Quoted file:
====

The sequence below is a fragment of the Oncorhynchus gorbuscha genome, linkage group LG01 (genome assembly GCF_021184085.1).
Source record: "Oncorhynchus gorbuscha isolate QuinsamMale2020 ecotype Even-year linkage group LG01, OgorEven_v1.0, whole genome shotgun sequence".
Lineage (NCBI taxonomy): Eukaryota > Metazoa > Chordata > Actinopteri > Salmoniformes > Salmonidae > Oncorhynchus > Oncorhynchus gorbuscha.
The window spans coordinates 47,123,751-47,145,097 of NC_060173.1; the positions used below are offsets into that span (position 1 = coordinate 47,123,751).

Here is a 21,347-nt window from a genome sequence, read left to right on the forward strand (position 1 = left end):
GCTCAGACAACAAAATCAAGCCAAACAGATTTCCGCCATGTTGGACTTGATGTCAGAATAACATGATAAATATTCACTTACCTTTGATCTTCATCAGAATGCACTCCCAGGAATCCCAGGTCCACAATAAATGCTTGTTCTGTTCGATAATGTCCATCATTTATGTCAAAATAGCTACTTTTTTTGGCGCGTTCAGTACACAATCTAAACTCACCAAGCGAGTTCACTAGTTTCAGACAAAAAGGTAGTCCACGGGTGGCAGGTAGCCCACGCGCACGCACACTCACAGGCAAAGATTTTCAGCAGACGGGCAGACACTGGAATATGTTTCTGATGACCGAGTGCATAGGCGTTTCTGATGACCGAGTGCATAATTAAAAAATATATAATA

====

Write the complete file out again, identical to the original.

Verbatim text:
The sequence below is a fragment of the Oncorhynchus gorbuscha genome, linkage group LG01 (genome assembly GCF_021184085.1).
Source record: "Oncorhynchus gorbuscha isolate QuinsamMale2020 ecotype Even-year linkage group LG01, OgorEven_v1.0, whole genome shotgun sequence".
Lineage (NCBI taxonomy): Eukaryota > Metazoa > Chordata > Actinopteri > Salmoniformes > Salmonidae > Oncorhynchus > Oncorhynchus gorbuscha.
The window spans coordinates 47,123,751-47,145,097 of NC_060173.1; the positions used below are offsets into that span (position 1 = coordinate 47,123,751).

Here is a 21,347-nt window from a genome sequence, read left to right on the forward strand (position 1 = left end):
GCTCAGACAACAAAATCAAGCCAAACAGATTTCCGCCATGTTGGACTTGATGTCAGAATAACATGATAAATATTCACTTACCTTTGATCTTCATCAGAATGCACTCCCAGGAATCCCAGGTCCACAATAAATGCTTGTTCTGTTCGATAATGTCCATCATTTATGTCAAAATAGCTACTTTTTTTGGCGCGTTCAGTACACAATCTAAACTCACCAAGCGAGTTCACTAGTTTCAGACAAAAAGGTAGTCCACGGGTGGCAGGTAGCCCACGCGCACGCACACTCACAGGCAAAGATTTTCAGCAGACGGGCAGACACTGGAATATGTTTCTGATGACCGAGTGCATAGGCGTTTCTGATGACCGAGTGCATAATTAAAAAATATATAATA